Student Spotlight with Andrew Biros


Mark Stehle

INQUIRING MIND: Biros, a Leonore Annenberg Teaching Fellow, is a student in the Graduate School of Education (GSE). He received his bachelor’s degree in political science from Penn and also holds a master’s in public policy from University College London. He is currently a student teacher at University City High School.

THE LIGHT WITHIN: A Quaker, Biros refers to himself as a “social justice educator.” He says his Quaker education helped to shape his commitment to putting his beliefs into practice. He is devoted to working with students who, based solely on where they were born, are underserved. “The social justice aspect is serving those students and making sure that those students have just opportunity to succeed,” he says.

SOCIETAL STUDIES: At University City, Biros works alongside Matthew Roy, a social studies teacher and Penn alumnus. Biros took over Roy’s social science class in October and, using GSE’s inquiry approach, created his own social science curriculum. His class has covered the usual social studies topics, but has also addressed controversial and culturally relevant issues such as the city’s education gap, drug and crime problems, and the troubling drop-out and homicide rates.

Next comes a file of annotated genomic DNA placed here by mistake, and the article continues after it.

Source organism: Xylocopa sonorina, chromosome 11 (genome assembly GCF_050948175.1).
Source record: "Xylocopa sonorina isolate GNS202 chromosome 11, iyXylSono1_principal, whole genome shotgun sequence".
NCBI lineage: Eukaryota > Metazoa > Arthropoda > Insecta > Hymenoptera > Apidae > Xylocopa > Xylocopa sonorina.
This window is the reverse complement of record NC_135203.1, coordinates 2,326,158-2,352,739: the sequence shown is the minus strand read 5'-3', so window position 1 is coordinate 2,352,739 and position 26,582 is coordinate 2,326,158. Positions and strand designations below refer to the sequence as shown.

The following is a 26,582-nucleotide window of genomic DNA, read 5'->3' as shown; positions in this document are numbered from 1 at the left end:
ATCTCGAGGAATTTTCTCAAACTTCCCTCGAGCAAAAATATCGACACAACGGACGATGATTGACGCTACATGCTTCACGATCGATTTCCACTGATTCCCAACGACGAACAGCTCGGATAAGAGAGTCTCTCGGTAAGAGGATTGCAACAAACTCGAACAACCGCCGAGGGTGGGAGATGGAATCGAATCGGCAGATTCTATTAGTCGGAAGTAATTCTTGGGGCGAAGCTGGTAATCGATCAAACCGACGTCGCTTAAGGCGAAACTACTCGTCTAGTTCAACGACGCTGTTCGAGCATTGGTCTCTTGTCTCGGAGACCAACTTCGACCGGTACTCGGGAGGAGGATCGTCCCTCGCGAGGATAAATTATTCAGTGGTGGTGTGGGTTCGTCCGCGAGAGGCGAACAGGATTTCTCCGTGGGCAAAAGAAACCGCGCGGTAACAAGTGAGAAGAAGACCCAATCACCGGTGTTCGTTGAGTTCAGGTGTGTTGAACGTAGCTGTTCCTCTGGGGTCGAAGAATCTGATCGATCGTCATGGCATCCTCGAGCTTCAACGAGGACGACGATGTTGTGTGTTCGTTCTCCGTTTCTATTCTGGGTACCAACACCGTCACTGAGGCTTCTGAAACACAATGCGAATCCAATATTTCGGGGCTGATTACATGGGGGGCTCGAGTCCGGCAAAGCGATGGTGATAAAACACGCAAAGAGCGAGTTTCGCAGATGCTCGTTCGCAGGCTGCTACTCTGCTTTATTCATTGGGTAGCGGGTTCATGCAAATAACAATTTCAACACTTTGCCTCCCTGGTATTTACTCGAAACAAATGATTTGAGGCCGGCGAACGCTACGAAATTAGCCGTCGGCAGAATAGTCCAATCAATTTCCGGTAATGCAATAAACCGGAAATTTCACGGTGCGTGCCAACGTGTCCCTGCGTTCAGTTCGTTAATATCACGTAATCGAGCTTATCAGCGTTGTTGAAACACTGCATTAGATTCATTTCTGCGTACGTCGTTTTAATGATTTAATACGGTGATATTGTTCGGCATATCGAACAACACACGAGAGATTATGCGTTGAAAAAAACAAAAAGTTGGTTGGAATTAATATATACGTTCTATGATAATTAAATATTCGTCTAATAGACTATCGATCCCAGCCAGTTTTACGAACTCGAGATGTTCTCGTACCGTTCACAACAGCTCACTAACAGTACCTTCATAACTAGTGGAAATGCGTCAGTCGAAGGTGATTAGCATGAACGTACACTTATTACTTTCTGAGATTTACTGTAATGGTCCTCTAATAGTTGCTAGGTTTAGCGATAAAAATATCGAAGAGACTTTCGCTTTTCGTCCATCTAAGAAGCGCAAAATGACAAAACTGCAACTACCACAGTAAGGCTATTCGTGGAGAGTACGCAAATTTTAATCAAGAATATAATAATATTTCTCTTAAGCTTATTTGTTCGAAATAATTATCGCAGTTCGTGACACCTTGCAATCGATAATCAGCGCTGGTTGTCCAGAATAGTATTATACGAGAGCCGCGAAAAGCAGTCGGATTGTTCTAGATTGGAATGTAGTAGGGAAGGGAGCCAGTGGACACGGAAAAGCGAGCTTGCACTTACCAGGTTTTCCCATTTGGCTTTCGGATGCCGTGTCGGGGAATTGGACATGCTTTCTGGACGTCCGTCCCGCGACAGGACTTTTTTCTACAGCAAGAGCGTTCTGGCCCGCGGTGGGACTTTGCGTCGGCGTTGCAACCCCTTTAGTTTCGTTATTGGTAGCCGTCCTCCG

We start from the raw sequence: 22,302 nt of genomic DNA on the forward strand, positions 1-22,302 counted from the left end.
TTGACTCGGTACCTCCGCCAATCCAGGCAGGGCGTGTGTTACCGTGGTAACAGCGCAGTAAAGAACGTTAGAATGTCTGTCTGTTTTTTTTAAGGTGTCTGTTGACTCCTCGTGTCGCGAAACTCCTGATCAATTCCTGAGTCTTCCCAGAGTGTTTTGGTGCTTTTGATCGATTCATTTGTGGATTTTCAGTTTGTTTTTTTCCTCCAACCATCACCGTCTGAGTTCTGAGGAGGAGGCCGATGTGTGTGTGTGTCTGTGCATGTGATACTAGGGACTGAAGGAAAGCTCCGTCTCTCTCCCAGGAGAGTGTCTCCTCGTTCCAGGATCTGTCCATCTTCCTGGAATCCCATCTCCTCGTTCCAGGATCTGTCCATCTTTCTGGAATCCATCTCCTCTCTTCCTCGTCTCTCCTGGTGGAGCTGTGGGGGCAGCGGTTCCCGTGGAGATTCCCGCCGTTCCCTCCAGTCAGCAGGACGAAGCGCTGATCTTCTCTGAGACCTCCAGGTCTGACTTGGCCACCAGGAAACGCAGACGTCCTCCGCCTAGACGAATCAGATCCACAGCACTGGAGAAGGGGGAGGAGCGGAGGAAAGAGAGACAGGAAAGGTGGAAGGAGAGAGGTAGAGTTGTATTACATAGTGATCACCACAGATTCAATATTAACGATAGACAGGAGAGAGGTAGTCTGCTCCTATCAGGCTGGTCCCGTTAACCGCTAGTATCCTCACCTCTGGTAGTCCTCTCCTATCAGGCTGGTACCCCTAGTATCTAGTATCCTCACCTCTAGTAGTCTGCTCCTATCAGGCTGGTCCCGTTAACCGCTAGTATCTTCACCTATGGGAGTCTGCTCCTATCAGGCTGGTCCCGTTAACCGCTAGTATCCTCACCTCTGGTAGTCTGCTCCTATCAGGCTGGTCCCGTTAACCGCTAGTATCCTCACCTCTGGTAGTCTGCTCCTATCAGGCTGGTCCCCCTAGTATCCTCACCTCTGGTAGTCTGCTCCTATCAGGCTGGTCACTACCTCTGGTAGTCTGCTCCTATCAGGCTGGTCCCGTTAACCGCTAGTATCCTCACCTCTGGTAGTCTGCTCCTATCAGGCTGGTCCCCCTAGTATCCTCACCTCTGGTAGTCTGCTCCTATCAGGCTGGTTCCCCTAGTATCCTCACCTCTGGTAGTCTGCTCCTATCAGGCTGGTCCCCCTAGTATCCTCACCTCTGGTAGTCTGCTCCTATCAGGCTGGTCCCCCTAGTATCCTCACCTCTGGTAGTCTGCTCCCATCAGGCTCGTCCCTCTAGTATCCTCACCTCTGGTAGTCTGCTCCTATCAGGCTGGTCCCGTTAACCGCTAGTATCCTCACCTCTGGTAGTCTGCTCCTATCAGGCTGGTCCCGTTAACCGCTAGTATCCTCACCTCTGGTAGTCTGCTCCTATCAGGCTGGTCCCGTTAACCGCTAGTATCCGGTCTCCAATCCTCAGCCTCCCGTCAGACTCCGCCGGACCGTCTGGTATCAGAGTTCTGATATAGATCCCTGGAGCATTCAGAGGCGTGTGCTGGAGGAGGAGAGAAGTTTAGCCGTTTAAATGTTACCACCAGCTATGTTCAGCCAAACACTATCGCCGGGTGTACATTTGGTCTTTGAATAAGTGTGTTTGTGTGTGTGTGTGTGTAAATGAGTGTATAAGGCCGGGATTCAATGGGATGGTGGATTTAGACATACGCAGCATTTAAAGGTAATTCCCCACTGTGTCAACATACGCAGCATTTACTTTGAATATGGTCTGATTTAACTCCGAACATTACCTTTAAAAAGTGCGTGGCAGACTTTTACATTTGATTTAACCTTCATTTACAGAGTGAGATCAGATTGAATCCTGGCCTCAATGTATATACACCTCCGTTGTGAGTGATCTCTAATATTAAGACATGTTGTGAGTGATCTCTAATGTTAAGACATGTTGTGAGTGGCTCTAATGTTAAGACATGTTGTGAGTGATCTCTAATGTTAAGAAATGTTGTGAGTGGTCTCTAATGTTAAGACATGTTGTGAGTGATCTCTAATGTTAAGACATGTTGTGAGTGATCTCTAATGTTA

PHILADELPHIA STORIES: “A lot of persons in our community have been affected by Philadelphia’s high homicide rate,” he says. “Because it kept coming up in class discussions, I viewed this as an opportunity to really address an issue that is so culturally relevant to my students.”

POWER TO THE YOUNG PEOPLE: Biros makes frequent use of technology in his class, creating audio and video presentations with Apple’s Keynote software and presenting lessons on his iPad. Recently, he showed students a map indicating the sites of the city’s many homicides and how the majority of them have occurred in West, Southwest, and North Philadelphia. After identifying the problem, the class discussed solutions. “Having that positive, empowering interaction with an adult, having their voices valued, their opinions valued, I feel is so important,” Biros says.

STRAIGHT TALK: Philadelphia Mayor Michael Nutter visited Biros’ classroom on March 16 to speak with the students about education and social justice. “I was really impressed with Mayor Nutter’s candidness and engagement with my students,” he says. “He didn’t placate my students with traditional [politician’s] answers.

CHANGE AGENTS: Through their classroom discussions, Biros says he hopes his students will come to understand that their voices do matter. “If they think that there’s a problem within their community that they would like to see solved, they have the power to make that change,” he says.

Originally published on April 12, 2012